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Being unable to reach an agreement. On October 3rd. 1948. the two Governments submitted to the Court questions concerning their dispute. by the Colombian Ambassador in Lima to M. The Colombian Ambassador in Lima requested a safe-conduct to enable Haya de la Tom to leave the country.` ` ` ` ` The origin of the Colombian-Peruvian Asylum case lies in the asylum granted on January 3rd. the American People's Revolutionary Alliance. head of a political party in Peru. a military rebellion broke out in Peru and proceedings were instituted against Haya de la Torre for the instigation and direction of that rebellion. . 1949. Victor Raúl Haya de la Torre. claiming that Haya de la Tom had committed common crimes and was not entitled to enjoy the benefits of asylum. The Government of Peru refused. These questions were set out in an Application submitted by Colombia and in a Counter-Claim submitted by Peru.
it was suppressed the same day. a Military Junta had assumed power in Peru and had published a decree providing for Courts martial for summary judgment in cases of rebellion. a military rebellion broke out in Peru. As he was still at liberty on November 16th. On January 3rd 1949. sedition and rioting. On the following day.` ` ` ` ` ` On October 3rd 1948. The head of the Party. Meanwhile. a decree was published charging the American People's Revolutionary Party. With other members of the party. and it has been declared before the Court that this Decree was not applicable to the said proceedings. M. with having prepared and directed the rebellion. summonses were published ordering him to appear before the Examining Magistrate. 1948. Victor Raúl Haya de la Torre. he was prosecuted on a charge of military rebellion. . But this decree was not applied to the legal proceedings against Haya de la Torre and others. he was granted asylum in the Colombian Embassy in Lima. was denounced as being responsible. on October 27th.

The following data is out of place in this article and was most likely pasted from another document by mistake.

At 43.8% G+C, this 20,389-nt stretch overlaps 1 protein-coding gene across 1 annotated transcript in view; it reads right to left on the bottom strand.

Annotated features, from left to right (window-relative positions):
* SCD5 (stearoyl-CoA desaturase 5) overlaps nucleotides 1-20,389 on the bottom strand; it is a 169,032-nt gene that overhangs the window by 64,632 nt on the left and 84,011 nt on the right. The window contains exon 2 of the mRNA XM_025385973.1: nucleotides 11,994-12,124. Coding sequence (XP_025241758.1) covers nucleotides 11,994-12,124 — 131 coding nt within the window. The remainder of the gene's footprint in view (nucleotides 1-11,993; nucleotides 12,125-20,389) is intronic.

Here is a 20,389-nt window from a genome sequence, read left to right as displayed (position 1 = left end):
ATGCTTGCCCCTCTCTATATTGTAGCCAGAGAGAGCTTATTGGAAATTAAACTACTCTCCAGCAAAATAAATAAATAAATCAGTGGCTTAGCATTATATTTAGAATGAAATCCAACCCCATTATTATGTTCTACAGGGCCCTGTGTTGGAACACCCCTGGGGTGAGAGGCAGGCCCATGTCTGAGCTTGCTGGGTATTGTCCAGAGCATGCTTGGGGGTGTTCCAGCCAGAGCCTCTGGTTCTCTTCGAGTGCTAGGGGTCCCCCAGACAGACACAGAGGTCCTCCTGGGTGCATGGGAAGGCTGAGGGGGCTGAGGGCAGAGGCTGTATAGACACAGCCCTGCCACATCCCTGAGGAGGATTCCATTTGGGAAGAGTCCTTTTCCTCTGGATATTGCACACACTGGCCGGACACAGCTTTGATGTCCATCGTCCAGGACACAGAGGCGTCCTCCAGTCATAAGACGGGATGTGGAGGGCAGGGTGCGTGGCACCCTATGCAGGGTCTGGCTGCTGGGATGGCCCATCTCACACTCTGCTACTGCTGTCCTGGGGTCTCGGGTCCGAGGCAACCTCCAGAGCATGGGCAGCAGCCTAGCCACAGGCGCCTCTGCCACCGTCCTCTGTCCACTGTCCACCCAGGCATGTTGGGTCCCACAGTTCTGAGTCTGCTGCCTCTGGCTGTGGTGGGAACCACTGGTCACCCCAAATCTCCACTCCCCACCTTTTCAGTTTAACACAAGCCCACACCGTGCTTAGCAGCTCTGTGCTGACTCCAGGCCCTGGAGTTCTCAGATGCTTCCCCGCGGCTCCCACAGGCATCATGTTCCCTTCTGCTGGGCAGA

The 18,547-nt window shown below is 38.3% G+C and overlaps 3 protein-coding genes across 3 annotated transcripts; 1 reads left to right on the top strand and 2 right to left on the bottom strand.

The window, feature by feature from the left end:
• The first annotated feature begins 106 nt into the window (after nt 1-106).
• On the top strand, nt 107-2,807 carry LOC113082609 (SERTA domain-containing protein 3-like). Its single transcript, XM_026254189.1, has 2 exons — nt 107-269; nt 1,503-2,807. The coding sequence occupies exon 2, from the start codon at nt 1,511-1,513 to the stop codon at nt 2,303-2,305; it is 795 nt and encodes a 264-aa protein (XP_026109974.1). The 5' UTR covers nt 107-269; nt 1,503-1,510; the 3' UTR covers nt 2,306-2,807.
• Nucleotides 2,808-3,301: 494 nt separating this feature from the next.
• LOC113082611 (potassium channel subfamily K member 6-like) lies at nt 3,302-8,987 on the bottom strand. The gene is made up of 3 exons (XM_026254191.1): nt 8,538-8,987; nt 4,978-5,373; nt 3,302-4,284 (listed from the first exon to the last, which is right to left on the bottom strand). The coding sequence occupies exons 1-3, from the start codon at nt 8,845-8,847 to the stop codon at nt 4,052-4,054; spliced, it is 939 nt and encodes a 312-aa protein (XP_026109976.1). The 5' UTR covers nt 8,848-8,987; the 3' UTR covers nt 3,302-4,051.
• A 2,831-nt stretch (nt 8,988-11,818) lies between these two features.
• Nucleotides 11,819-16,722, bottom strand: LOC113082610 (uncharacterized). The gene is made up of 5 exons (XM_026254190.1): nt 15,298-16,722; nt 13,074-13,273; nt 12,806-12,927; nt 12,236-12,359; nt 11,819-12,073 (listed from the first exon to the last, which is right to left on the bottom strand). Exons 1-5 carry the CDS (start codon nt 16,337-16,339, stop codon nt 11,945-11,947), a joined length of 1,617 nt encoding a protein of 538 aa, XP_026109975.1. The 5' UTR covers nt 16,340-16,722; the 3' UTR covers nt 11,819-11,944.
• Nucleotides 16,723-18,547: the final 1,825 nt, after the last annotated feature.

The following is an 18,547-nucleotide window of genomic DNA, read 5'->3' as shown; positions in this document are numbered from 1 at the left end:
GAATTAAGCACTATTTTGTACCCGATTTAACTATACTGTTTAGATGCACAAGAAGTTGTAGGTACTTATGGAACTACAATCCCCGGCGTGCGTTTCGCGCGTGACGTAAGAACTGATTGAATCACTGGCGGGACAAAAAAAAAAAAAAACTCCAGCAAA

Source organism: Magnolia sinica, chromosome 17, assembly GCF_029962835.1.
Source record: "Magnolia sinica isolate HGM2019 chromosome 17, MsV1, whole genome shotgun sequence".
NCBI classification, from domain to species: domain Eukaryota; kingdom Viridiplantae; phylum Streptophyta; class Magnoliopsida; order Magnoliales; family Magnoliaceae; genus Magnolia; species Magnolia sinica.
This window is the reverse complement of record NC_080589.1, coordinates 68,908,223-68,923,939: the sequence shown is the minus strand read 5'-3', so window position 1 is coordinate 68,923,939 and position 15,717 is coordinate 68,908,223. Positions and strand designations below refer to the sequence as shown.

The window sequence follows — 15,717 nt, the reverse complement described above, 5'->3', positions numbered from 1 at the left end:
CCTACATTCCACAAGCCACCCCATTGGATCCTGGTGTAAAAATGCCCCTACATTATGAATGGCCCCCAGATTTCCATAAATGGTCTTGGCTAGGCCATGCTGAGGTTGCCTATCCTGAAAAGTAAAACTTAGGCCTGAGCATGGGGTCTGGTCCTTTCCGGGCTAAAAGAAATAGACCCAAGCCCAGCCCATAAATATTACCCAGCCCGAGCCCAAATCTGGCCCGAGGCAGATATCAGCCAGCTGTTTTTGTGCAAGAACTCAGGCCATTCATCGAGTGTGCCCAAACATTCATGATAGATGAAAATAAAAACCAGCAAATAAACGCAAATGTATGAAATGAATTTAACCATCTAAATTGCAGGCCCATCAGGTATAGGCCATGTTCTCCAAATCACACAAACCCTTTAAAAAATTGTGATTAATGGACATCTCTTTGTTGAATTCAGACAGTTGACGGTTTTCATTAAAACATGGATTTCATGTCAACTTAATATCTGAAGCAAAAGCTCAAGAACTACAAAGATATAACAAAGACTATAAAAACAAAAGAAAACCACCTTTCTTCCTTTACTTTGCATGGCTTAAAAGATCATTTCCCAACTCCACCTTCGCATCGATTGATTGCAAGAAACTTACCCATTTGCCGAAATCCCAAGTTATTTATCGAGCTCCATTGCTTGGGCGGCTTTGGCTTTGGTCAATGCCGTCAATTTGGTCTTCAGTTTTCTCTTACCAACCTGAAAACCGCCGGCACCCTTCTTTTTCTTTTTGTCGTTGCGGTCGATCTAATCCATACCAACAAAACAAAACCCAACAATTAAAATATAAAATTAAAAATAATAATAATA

1949. in Lima. the Colombian Ambassador in Lima informed the Peruvian Government of the asylum granted to Haya de la Tom and at the same time he asked that a safe-conduct be issued to enable the refugee to leave the country. on August 31st 1949. A diplomatic correspondence ensued which terminated in the signature. On January 14th . he further stated that the refugee had been qualified as a political refugee. during the period from October 4th to the beginning of February. On January 4th. 1949. Peru was in a state of siege. The Peruvian Government disputed this qualification and refused to grant a safe-conduct. . of an Act by which the two Governments agreed to submit the case to the International Court of Justice.` ` ` ` ` Furthermore.